The operation of this building for residential use (by all ages) adheres to the logic of a stacking of trays. Business space and the entrance to the retirement home are found on the ground floor, followed by five floors containing the main section of the retirement home, while the top four floors contain privately owned homes. The basement contains parking lots for the residents as well as supplementary annexes of the retirement home: its kitchen, maintenance and storage rooms.
With a length of 43m by a depth of 28m, the trays form vast surface areas that will be entirely filled on the first five floors by the requirements of the project that is the specific configuration of the retirement home. With the project’s lowest density on the last four floors, there will be a successive shrinkage of the trays, thus bringing the building into correspondence with Boulevard Macdonald’s Local Plan of Urbanism (PLU), and meanwhile providing a generous amount of sunny passageways for the majority of residents.
The retirement home on the first five floors forms a compact volume due to the density of the project in this segment of it. We understood, through a testing of volume, that the subtle allowances certain outer walls contained for unsticking, could result in a rupture in this compactness. The realization of this movement, combined with the employment of paving slabs corresponding to each floor, and the choice of full height windows for each room, put the building back on a human scale.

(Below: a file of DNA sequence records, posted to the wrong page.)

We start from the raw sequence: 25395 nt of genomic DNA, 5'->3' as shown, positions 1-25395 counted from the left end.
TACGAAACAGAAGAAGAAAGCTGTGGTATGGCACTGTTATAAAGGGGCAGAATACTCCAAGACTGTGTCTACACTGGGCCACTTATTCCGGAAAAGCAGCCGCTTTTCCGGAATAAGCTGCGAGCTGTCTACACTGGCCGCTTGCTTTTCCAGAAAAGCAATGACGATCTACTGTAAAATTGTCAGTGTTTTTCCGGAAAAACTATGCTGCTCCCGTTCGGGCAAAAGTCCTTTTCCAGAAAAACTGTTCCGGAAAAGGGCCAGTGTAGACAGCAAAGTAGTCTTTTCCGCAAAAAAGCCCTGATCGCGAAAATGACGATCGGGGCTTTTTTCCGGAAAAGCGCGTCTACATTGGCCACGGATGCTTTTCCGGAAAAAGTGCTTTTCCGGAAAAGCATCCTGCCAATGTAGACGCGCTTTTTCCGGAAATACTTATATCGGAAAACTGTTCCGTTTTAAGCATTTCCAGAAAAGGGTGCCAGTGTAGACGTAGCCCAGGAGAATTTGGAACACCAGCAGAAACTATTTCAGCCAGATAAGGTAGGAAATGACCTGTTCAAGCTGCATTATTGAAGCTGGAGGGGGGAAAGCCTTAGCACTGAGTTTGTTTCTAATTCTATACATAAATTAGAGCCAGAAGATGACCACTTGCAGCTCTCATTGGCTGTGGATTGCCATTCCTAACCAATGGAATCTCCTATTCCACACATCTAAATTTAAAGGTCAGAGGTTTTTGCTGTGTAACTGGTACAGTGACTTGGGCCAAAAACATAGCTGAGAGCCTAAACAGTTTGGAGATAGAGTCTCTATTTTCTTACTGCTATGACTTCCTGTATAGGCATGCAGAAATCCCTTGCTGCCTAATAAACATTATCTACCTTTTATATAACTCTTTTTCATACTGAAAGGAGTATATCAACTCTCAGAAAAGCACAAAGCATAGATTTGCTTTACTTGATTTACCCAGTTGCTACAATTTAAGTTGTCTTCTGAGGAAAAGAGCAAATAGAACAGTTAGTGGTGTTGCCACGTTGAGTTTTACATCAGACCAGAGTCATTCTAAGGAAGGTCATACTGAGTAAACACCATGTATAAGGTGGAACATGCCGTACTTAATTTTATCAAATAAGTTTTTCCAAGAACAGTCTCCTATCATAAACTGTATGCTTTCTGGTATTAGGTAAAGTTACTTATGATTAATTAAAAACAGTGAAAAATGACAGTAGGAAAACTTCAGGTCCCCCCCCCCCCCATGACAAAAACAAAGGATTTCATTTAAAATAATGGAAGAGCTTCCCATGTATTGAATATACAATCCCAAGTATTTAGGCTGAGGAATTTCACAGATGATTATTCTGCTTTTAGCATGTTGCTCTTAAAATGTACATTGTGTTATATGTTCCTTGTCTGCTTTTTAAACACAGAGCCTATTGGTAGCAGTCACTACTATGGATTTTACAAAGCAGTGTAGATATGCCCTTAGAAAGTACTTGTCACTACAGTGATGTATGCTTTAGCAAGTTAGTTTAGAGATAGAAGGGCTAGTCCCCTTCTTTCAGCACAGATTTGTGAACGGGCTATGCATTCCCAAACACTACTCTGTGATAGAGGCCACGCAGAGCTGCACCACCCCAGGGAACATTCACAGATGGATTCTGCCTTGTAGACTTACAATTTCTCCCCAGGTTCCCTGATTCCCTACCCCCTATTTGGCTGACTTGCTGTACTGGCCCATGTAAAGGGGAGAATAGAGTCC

On the south-facing side, the outer walls recede freely to form breaths in the assembled mass, and become a linear set of mezzanines. In the building’s upper part, the movements of the outer walls and paving slabs, combined with a successive shrinkage, signal a change in function. The complex as a whole demonstrates, through its usage of volume, a superposition of functions.